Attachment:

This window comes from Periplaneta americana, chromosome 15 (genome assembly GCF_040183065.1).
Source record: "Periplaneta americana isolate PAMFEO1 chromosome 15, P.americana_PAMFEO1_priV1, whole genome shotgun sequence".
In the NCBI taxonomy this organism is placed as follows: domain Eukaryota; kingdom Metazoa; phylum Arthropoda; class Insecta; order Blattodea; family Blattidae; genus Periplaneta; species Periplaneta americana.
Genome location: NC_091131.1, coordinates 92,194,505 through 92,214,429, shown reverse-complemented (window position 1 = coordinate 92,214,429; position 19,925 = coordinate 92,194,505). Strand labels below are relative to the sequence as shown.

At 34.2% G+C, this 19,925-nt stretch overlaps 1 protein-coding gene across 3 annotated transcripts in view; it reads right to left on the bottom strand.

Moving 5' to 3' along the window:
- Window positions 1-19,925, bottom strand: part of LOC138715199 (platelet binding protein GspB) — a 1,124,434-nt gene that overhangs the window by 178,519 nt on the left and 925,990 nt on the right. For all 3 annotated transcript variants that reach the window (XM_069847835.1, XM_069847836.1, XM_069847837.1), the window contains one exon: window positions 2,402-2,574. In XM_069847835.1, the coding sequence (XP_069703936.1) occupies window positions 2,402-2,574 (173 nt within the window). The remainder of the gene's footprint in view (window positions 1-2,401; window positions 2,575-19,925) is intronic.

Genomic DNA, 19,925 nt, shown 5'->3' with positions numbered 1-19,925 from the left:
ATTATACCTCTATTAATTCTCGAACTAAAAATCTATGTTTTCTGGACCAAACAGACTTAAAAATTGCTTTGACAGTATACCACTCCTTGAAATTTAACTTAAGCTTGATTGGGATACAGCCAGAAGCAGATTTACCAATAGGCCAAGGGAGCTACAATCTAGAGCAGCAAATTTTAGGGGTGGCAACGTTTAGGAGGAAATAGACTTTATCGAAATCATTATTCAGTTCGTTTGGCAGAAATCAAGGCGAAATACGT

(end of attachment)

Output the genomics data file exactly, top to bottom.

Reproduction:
This window comes from Periplaneta americana, chromosome 15 (genome assembly GCF_040183065.1).
Source record: "Periplaneta americana isolate PAMFEO1 chromosome 15, P.americana_PAMFEO1_priV1, whole genome shotgun sequence".
In the NCBI taxonomy this organism is placed as follows: domain Eukaryota; kingdom Metazoa; phylum Arthropoda; class Insecta; order Blattodea; family Blattidae; genus Periplaneta; species Periplaneta americana.
Genome location: NC_091131.1, coordinates 92,194,505 through 92,214,429, shown reverse-complemented (window position 1 = coordinate 92,214,429; position 19,925 = coordinate 92,194,505). Strand labels below are relative to the sequence as shown.

At 34.2% G+C, this 19,925-nt stretch overlaps 1 protein-coding gene across 3 annotated transcripts in view; it reads right to left on the bottom strand.

Moving 5' to 3' along the window:
- Window positions 1-19,925, bottom strand: part of LOC138715199 (platelet binding protein GspB) — a 1,124,434-nt gene that overhangs the window by 178,519 nt on the left and 925,990 nt on the right. For all 3 annotated transcript variants that reach the window (XM_069847835.1, XM_069847836.1, XM_069847837.1), the window contains one exon: window positions 2,402-2,574. In XM_069847835.1, the coding sequence (XP_069703936.1) occupies window positions 2,402-2,574 (173 nt within the window). The remainder of the gene's footprint in view (window positions 1-2,401; window positions 2,575-19,925) is intronic.

Genomic DNA, 19,925 nt, shown 5'->3' with positions numbered 1-19,925 from the left:
ATTATACCTCTATTAATTCTCGAACTAAAAATCTATGTTTTCTGGACCAAACAGACTTAAAAATTGCTTTGACAGTATACCACTCCTTGAAATTTAACTTAAGCTTGATTGGGATACAGCCAGAAGCAGATTTACCAATAGGCCAAGGGAGCTACAATCTAGAGCAGCAAATTTTAGGGGTGGCAACGTTTAGGAGGAAATAGACTTTATCGAAATCATTATTCAGTTCGTTTGGCAGAAATCAAGGCGAAATACGT